Ramadi Declassified - Col Tony Deane - US Army Book - Cover



In May 2006, Lieutenant Colonel Deane led the First Battalion, Thirty-fifth Armored Regiment—Task Force Conqueror—to the “most dangerous city in the world,” and the center of Al Qaeda’s New Islamic Caliphate, Ramadi, Iraq. His unit was attached to the 1st Brigade, 1st Armor Division (Ready First Combat Team), and embarked on the pivotal battle of the Iraq War, the Battle of Ramadi. Over the course of the summer and fall of 2006, Task Force Conqueror and the Ready First saw some of the heaviest sustained urban fighting of the war. Their efforts, took back the city, fostered the start of the Anbar Awakening, and the eventual defeat of Al Qaeda in Iraq.

A history book that reads like a thriller–and a must read for military leaders and diplomats that find themselves embroiled in a counterinsurgency.”
–General Barry McCaffrey, USA (Retired)

“Other than being shot at, there is no better way to prepare for war than reading a good book. Ramadi Declassified is one of them.”
–James Carafano,The Heritage Foundation
Feb 2017 AUSA’s Army Magazine

“As a highly courageous combat leader and skilled military diplomat, Tony Deane was a critical player in an epic turning point of the Iraq War. The urgent insights and lessons in this book, which reads like a great thriller, must be required reading for all American military and political leaders, as well as all citizens who want to know how the United States can again lead the free world and our allies to victory in the new global era.”
—William Doyle, Author, A Soldiers Dream: Captain Travis Patriquin and the Awakening of Iraq and PT 109: An American Epic of War, Survival and the Destiny of John F. Kennedy

“Tony Deane has written the best account to date of what it means to be a combat leader on today’s battlefield. His account of leading a battalion in the thick of things in Ramadi takes readers right onto the city’s mean streets, providing a fascinating account of how U.S. forces helped turn the tide of war in Iraq. His writing is sharp and visceral, providing a fast-paced narrative that is hard to put down.”
–Jim Michaels
Author of “A Chance in Hell: the men who triumphed over Iraq’s deadliest city and turned the tide of war”

Ramadi Declassified - Col Tony Deane - US Army Book - Cover


Colonel Tony Deane enlisted in the Army Reserve in 1982 as a Cavalry Scout, and was commissioned a Second Lieutenant from the University of Nebraska in 1985.  He has served in Armor and Cavalry units throughout his career, starting as a tank platoon leader and executive officer in the 2nd Battalion, 37th Armor, Boblingen, Federal Republic of Germany, S3 Air, S4, and commander of A Company, 3rd Battalion, 69th Armor, as well as commander of Headquarters Company, 1st Brigade, 24th Infantry Division, Fort Stewart, Georgia. He served as the operations officer for the 2nd Squadron, 11th Armored Cavalry Regiment (OPFOR) at Fort Irwin California, and commander, 1st Battalion, 35th Armor (Conquerors) in Baumholder, Germany, Camp Buehring, Kuwait, and Ramadi, Iraq.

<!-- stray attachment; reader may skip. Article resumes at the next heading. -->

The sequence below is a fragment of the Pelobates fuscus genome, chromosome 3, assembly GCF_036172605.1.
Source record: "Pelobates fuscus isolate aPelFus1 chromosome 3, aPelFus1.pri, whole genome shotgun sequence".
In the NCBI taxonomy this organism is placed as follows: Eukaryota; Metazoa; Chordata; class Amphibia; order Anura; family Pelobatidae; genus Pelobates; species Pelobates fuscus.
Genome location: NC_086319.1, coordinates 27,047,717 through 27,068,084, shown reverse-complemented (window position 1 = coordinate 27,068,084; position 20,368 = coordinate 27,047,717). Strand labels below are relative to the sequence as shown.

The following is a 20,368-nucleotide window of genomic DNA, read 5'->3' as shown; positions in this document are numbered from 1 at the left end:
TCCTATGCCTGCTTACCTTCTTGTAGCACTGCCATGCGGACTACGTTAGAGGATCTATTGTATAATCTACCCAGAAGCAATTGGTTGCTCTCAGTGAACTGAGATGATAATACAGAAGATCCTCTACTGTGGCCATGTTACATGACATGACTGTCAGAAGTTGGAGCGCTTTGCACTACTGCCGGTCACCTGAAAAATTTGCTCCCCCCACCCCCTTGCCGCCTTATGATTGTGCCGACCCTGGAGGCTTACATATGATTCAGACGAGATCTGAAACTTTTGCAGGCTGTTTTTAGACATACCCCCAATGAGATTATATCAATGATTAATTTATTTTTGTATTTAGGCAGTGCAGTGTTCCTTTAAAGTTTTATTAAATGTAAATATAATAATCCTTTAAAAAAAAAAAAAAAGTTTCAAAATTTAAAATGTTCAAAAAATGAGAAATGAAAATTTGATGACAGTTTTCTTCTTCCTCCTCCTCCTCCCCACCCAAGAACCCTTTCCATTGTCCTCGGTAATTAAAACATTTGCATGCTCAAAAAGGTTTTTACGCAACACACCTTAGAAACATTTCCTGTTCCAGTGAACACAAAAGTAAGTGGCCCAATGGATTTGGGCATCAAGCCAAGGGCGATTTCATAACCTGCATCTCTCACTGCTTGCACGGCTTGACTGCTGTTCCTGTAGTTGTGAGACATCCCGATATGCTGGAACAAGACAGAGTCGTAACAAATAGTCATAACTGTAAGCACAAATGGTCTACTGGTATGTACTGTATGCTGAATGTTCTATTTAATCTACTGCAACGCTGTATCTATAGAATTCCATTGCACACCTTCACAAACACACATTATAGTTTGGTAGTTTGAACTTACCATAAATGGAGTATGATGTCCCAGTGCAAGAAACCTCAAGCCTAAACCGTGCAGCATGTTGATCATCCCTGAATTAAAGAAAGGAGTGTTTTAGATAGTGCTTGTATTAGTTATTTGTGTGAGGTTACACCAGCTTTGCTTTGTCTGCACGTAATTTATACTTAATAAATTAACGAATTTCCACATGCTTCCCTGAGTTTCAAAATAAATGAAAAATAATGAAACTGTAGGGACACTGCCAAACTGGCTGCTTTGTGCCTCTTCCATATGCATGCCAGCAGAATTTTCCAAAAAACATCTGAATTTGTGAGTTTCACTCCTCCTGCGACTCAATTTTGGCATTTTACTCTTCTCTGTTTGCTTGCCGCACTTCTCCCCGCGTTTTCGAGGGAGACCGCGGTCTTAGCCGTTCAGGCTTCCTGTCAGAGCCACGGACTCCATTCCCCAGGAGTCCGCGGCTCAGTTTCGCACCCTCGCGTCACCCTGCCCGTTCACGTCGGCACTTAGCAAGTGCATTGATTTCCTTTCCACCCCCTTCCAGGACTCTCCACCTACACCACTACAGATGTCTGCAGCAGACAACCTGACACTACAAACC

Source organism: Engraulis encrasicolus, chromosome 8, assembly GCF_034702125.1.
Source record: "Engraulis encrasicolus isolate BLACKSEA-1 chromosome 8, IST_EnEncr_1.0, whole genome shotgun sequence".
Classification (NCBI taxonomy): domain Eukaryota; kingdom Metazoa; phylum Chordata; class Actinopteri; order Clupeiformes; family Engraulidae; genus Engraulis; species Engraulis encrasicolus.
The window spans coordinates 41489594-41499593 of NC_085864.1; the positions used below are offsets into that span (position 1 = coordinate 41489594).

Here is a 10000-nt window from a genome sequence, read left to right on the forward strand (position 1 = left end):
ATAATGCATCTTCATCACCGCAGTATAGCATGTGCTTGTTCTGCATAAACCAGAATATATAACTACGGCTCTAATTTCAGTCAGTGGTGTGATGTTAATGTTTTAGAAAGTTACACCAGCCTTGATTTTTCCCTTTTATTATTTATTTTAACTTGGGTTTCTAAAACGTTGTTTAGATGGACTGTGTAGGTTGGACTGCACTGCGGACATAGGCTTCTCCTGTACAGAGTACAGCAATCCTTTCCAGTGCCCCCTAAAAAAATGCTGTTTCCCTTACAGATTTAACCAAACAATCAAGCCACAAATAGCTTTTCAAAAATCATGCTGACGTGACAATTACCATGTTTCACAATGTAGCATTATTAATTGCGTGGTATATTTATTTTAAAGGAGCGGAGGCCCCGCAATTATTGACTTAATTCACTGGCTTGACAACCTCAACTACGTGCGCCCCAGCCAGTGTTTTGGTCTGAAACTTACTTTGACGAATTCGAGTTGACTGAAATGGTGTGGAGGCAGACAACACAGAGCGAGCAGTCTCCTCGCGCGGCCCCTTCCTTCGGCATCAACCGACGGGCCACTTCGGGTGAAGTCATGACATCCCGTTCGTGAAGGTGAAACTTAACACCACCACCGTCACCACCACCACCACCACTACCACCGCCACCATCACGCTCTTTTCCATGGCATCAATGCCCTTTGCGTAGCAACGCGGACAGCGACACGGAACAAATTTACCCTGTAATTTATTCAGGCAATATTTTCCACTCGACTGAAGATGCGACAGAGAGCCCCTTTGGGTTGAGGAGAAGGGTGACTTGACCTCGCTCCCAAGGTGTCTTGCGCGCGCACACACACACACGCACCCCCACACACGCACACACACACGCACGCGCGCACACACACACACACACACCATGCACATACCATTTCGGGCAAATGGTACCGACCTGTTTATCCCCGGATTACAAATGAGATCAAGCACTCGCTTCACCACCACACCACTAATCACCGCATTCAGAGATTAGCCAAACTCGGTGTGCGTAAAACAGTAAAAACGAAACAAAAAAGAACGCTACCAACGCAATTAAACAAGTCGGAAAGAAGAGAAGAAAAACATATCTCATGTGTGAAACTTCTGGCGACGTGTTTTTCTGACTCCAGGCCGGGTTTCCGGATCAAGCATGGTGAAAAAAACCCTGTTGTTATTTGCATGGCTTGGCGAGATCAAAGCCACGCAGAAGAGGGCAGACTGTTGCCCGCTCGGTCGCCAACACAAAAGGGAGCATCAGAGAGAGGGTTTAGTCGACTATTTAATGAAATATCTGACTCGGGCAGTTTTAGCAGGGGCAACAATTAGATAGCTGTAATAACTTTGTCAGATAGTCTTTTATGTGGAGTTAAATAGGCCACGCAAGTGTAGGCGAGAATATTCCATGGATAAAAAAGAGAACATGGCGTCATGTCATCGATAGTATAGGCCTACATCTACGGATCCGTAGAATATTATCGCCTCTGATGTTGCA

Other assignments include COG, Operations Group B, Battle Command Training Program, Fort Leavenworth, Kansas, Senior Brigade Trainer (Mustang 07), Joint Multinational Training Center, Hohenfels, Germany, Professor of Military Science, Seton Hall University, South Orange, New Jersey, Strategic Planner, Allied Forces South (NATO) Naples, Italy, Operations Officer World Class OPFOR, Operations Group C, BCTP, and Brigade Adviser, 50th Brigade, Fort Dix, New Jersey. Colonel Deane’s deployments include Desert Shield/Desert Storm, Kosovo, and Operation Iraqi Freedom.

His awards and decorations include the Legion of Merit, the Bronze Star Medal (w/OLC), the Defense Meritorious Service Medal, the Meritorious Service Medal (w/5 OCL), the Combat Action Badge, and the Parachutist Badge. He is a graduate of the Armor Basic and Advance Course, and the Combined Arms Staff Service School.

Colonel Deane and his wife Debora have been married for 28 years and have two daughters, Allison a First Lieutenant in the Army Nurse Corps and Ashley, a social worker. He currently works as a management/leadership consultant.

… it became clear to me that killing the enemy was not going to accomplish our mission. Killing terrorists was necessary and I must admit extremely gratifying, but it was not always particularly helpful. Frankly, capturing them led to more intelligence, which led to the capture of more of the enemy, whereas killing terrorists was the end of the line.